Investment in three Cornish towns worth more than £65m and a major nature recovery initiative across 21,000 hectares of land were announced by Prime Minister Boris Johnson last night, as he prepared to host the G7 Summit of major world leaders in Carbis Bay.
(From the print edition of today’s Western Morning News)
The Town Deals announced for Penzance, St Ives and Camborne will fund projects at the heart of communities in some of Cornwall’s most deprived areas.
This includes creating a new network of foot and cycle paths across Camborne, Penzance and from St Ives to St Erth. Community hubs including theatres, sports clubs and historic buildings will also be restored and expanded, to ensure both residents and visitors can fully enjoy the cultural heritage of the region.
Other funding will go to sustain businesses and commercial sectors most badly hit by the coronavirus pandemic and to create new business hubs in the towns designed to re-establish them as “economic powerhouses and centres of innovation” – creating new jobs.
And in an effort to reverse the decline in biodiversity and restore Cornwall’s natural environment the Government, in partnership with Natural England and the Cornwall Wildlife Trust, is launching a land restoration and regeneration programme, planting trees, restoring peat, making improvements to water quality, recreating scarce habitats and reintroducing lost and declining species such as dormice and the marsh fritillary.
Boris Johnson, said: “As the eyes of the world look to Cornwall this week, not only will they see an area of outstanding beauty, they will witness a region that is innovative, exciting and looking firmly towards a bright future.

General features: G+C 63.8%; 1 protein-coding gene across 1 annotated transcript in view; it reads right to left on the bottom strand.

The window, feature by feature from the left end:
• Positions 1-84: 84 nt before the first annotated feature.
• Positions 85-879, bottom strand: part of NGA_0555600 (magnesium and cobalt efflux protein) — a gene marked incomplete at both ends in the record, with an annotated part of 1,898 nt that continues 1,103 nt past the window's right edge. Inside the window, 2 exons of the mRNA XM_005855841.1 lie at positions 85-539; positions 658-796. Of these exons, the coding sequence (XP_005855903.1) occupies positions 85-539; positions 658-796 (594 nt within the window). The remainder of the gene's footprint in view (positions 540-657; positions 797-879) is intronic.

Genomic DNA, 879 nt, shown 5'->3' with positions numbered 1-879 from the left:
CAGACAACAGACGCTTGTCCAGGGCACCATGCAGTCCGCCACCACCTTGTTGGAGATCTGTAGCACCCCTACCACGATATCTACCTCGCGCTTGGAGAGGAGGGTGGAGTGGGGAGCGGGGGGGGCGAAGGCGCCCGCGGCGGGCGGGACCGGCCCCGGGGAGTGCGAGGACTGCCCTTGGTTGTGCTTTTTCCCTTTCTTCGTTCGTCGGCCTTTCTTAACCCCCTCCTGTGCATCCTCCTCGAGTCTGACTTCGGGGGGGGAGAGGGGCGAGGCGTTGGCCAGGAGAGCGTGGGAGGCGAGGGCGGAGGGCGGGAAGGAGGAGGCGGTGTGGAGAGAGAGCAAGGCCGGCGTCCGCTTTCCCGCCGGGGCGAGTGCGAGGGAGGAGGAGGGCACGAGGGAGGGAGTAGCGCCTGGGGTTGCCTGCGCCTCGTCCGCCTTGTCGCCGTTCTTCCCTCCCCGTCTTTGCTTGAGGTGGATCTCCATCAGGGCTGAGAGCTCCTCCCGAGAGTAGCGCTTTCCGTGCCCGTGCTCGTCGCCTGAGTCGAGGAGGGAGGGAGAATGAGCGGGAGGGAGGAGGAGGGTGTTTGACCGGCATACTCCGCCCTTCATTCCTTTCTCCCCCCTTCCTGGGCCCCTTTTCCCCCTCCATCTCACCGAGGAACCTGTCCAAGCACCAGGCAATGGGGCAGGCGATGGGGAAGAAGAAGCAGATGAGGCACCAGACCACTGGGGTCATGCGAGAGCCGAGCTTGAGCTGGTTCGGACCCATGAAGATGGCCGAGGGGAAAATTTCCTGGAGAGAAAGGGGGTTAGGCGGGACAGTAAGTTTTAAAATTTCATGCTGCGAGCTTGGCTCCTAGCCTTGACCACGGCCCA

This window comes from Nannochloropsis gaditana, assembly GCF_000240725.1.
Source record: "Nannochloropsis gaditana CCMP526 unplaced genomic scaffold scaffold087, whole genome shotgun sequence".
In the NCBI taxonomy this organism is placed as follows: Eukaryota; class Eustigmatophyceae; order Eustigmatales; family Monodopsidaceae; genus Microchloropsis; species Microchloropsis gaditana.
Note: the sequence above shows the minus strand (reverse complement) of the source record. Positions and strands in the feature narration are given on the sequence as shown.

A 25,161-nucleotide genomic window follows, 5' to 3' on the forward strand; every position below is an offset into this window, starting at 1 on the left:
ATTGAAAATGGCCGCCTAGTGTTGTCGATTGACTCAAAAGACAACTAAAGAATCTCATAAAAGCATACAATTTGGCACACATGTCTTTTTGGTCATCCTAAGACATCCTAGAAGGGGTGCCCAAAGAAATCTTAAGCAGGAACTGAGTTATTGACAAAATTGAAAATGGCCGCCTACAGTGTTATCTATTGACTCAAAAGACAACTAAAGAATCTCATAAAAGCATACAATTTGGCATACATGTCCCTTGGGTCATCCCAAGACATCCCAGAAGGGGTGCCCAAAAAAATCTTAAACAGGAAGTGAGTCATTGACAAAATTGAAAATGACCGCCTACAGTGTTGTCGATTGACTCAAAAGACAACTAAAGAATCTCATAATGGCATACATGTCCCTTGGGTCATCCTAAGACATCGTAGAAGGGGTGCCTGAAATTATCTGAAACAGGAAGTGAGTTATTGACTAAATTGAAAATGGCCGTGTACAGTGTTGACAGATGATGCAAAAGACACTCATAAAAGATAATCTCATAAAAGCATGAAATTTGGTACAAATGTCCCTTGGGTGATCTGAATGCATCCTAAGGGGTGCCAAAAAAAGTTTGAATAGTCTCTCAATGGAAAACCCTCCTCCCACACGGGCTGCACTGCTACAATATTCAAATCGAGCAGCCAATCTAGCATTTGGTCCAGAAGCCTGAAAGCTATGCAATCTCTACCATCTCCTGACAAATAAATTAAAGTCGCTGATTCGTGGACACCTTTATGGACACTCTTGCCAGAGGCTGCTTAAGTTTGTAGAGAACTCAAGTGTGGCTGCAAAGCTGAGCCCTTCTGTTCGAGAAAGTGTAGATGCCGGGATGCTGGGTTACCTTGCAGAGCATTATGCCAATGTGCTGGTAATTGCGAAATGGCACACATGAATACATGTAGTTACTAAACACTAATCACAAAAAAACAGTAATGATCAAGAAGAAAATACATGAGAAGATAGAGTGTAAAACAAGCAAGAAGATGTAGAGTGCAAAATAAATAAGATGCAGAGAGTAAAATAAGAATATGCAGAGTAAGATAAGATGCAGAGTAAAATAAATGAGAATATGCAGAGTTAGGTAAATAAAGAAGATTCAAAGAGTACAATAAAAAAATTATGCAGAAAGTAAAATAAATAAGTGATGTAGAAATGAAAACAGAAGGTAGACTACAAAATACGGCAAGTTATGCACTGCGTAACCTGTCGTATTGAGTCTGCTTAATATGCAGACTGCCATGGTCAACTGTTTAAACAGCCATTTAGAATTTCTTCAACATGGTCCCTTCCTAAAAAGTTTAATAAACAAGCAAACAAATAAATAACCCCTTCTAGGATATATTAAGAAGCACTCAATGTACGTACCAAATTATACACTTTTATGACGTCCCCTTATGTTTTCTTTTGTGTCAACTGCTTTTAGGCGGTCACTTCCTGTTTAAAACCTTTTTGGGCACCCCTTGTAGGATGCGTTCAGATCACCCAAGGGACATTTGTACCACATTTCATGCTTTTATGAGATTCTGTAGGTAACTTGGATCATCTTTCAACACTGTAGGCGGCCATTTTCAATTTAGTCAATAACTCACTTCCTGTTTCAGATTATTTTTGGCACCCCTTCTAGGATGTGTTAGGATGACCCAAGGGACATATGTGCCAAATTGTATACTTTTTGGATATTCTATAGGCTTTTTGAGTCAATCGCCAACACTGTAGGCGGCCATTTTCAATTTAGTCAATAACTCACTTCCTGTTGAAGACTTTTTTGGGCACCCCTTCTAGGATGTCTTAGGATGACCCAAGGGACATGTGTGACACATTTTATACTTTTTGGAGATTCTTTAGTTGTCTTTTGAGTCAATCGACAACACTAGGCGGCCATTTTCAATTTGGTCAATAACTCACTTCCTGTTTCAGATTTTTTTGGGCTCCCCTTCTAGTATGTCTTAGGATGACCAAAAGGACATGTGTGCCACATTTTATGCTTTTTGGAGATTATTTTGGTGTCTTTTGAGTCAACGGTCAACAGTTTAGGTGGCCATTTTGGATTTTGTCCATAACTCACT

“The exciting projects we have announced today are a fitting legacy for a region playing host to some of the most important diplomatic talks in a generation. As the world builds back better from coronavirus, Cornwall will lead the way.”
Natural England Chair, Tony Juniper, said: “We are very pleased to announce this new G7 environmental legacy project in Cornwall. It will assist with nature recovery through reconnecting habitats and ecosystems across the region, contributing to the conservation of rare species, carbon capture and improved water quality.”
The Government says it is working closely with Cornish leaders and institutions to shape the long-term legacy for the region from hosting the G7. The Summit this week will profile local contractors – including its website being designed in Cornwall, tables for the Summit being made in Falmouth and gifts for world leaders being sourced from St Ives. Ahead of the Summit, the Government has also made a £7.8m investment into Cornwall Airport Newquay’s facilities.
Visit Cornwall estimates the total economic impact of hosting the G7 Summit will be £50 million – £24m during the event itself, and over £26m from future growth in the international tourist market over the next five years.